Unpacking the unemployment rate
There seems to be a disconnect between the unemployment rate and what’s going on in the rest of the economy. People are trying to figure out how to reconcile the increasingly tenuous economic outlook with historically strong employment.
Some people point to the fading labor participation rate as the answer. However, there’s a fundamental misunderstanding about how labor force participation is calculated.
Today, we’ll unpack the relationship between unemployment and labor participation.
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Unemployment is still defying the odds.
The December unemployment rate came in at a 50-year low of 3.5%. The U.S. added another 223,000 jobs to the economy. Economists only expected an additional 200,000 jobs.
That means the labor market beat expectations. And these numbers are in line with recent months. We added 256,000 jobs in November and 263,000 in October.
There’s a bit of a mismatch, though.
December’s job data suggests the job market is still white hot. And yet, other market-outlook data indicates we’re on the verge of a recession.
Some people reconcile the raging job market and the economy’s tenuous footing by saying job data is misleading. They claim unemployment rates are only low because no one wants to go to work. And they back up this idea using an entirely different metric.
Today, we’ll take a closer look at two ways of determining the health of the job market. We’ll dive into how both rates are calculated and try to clear the air about what’s going on in the economy.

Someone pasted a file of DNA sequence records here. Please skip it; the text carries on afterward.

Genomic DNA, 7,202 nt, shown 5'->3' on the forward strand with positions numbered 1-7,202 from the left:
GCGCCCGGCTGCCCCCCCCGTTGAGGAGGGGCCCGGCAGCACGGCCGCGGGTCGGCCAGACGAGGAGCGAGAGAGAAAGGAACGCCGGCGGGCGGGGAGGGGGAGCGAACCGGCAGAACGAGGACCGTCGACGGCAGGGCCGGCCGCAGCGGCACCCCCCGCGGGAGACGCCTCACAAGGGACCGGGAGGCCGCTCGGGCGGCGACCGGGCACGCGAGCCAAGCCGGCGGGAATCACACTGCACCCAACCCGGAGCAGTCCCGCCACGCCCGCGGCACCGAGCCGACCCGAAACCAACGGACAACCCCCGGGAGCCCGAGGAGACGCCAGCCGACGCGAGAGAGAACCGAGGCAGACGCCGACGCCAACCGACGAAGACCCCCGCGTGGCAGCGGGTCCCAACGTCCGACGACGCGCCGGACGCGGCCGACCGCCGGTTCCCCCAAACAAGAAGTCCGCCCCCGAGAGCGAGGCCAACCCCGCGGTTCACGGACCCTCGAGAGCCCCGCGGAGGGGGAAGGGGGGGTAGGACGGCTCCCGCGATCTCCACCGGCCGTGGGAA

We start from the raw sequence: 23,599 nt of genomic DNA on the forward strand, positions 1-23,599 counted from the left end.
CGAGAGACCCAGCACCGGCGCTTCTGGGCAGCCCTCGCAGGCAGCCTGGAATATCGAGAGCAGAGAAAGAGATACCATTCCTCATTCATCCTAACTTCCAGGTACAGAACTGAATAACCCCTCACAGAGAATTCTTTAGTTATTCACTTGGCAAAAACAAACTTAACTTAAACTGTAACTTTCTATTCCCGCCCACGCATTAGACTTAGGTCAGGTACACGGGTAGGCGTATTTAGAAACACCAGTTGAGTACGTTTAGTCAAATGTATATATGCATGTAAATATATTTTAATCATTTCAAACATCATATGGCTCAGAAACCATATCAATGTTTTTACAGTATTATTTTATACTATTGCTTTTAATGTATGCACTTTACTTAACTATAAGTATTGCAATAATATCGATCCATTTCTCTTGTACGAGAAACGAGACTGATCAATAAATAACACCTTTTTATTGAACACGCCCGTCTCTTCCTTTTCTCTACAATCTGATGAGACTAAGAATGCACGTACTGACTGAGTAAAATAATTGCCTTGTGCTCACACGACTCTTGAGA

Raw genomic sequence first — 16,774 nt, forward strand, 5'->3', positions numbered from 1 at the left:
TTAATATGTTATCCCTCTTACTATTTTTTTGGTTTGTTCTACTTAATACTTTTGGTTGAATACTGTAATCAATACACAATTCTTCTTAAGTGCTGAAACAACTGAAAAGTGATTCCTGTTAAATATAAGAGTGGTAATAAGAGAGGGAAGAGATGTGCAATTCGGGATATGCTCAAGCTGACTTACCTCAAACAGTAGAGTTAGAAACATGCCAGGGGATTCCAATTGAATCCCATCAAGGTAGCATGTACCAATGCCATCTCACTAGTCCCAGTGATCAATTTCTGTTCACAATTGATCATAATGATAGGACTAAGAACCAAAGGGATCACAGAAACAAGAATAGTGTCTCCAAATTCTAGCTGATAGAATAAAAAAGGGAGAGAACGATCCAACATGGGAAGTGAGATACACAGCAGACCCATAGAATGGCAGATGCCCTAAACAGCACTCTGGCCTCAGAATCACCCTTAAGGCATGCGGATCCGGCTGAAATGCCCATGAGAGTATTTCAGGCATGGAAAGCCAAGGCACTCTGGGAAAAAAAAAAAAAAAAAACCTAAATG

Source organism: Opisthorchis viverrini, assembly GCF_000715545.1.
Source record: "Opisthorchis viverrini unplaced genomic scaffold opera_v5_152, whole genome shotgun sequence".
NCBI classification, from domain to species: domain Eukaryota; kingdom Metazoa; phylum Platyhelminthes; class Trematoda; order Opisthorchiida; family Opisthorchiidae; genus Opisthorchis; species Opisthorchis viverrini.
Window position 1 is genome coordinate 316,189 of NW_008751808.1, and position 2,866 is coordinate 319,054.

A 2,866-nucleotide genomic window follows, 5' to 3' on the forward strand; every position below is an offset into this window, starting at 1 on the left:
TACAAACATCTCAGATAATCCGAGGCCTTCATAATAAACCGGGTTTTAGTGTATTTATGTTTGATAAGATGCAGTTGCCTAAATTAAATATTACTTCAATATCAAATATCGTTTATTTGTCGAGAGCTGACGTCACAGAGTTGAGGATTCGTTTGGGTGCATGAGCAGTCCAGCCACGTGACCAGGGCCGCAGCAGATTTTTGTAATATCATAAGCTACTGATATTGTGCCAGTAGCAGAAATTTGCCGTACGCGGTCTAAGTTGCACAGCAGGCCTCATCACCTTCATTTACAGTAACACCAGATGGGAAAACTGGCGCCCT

We’ll also explain why unemployment is going to be an issue eventually – just not for the reason some people think.
Some skeptics are sounding the alarm on labor-force participation.
The labor participation rate measures what percentage of working-age Americans who are working or looking for work. This is separate from the unemployment rate, which is simply the number of unemployed Americans divided by the labor force.
On its surface, the labor participation rate looks like it’s plummeting. It was 62% in December – inching toward its lowest level in the 21st century. And it has been trending lower since 2007.
And if participation is tanking, the unemployment rate may not be as useful as it once was. Unemployment looks like it’s low because people aren’t looking for work, not because everyone has jobs. It could signify that unemployment rates are distorted.
In fact, some argue it means the unemployment rate is artificially low.
It’s true that weak labor-force participation could be cause for concern. If fewer people are looking for work, it might suggest a shortage of workers in the economy. That could slow economic growth.
Here’s the issue. Most people don’t really understand the labor-force participation rate.
Anyone who’s over the age of 16 and able to work is counted in the labor force. You never leave the labor force by that definition.
Since 2007, a large percentage of Baby Boomers – folks born from roughly the mid-1940s to the mid-1960s – have reached retirement age. That’s a big chunk of the American workforce that’s no longer working.
So it’s no surprise that labor-force participation is declining.
This is a massive flaw in how the rate is calculated. It’s why we don’t expect the rate to recover anytime soon.
That doesn’t mean the unemployment rate will stay historically low forever.
The Federal Reserve is actively trying to raise unemployment. It seems like it’s finally starting to work. We expect that number to rise in the coming months.
The tech industry has started the year by cutting tens of thousands jobs, and another round is likely on the way.
That’s a sign that higher interest rates are starting to do their job of slowing the economy.
For now, don’t listen to the people claiming unemployment data is unreliable. Most of them don’t understand what they’re looking at.
Even if labor-force participation keeps falling, you can still learn a lot about the economy from unemployment data.
Joel Litman & Rob Spivey
Chief Investment Strategist &
Director of Research
at Valens Research